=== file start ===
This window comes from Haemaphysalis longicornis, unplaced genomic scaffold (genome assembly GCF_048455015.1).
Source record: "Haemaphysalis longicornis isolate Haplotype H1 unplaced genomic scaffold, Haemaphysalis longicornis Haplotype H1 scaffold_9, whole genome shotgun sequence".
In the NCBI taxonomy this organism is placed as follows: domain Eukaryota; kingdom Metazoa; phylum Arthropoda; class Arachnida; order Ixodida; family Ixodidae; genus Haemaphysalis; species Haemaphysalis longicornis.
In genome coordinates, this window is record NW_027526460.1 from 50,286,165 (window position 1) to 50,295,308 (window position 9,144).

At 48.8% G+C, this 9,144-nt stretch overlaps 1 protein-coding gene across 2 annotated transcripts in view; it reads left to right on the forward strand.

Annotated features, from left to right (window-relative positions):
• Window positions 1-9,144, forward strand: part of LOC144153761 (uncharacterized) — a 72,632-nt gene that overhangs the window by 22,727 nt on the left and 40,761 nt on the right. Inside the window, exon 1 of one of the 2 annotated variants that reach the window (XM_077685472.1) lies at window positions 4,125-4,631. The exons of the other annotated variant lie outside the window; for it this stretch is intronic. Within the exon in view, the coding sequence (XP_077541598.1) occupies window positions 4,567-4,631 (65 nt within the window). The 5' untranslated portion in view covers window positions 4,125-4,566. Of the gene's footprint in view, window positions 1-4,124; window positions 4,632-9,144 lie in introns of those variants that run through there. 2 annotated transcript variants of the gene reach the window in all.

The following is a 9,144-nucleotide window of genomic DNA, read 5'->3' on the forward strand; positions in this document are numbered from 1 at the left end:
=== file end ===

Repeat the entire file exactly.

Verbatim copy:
This window comes from Haemaphysalis longicornis, unplaced genomic scaffold (genome assembly GCF_048455015.1).
Source record: "Haemaphysalis longicornis isolate Haplotype H1 unplaced genomic scaffold, Haemaphysalis longicornis Haplotype H1 scaffold_9, whole genome shotgun sequence".
In the NCBI taxonomy this organism is placed as follows: domain Eukaryota; kingdom Metazoa; phylum Arthropoda; class Arachnida; order Ixodida; family Ixodidae; genus Haemaphysalis; species Haemaphysalis longicornis.
In genome coordinates, this window is record NW_027526460.1 from 50,286,165 (window position 1) to 50,295,308 (window position 9,144).

At 48.8% G+C, this 9,144-nt stretch overlaps 1 protein-coding gene across 2 annotated transcripts in view; it reads left to right on the forward strand.

Annotated features, from left to right (window-relative positions):
• Window positions 1-9,144, forward strand: part of LOC144153761 (uncharacterized) — a 72,632-nt gene that overhangs the window by 22,727 nt on the left and 40,761 nt on the right. Inside the window, exon 1 of one of the 2 annotated variants that reach the window (XM_077685472.1) lies at window positions 4,125-4,631. The exons of the other annotated variant lie outside the window; for it this stretch is intronic. Within the exon in view, the coding sequence (XP_077541598.1) occupies window positions 4,567-4,631 (65 nt within the window). The 5' untranslated portion in view covers window positions 4,125-4,566. Of the gene's footprint in view, window positions 1-4,124; window positions 4,632-9,144 lie in introns of those variants that run through there. 2 annotated transcript variants of the gene reach the window in all.

The following is a 9,144-nucleotide window of genomic DNA, read 5'->3' on the forward strand; positions in this document are numbered from 1 at the left end: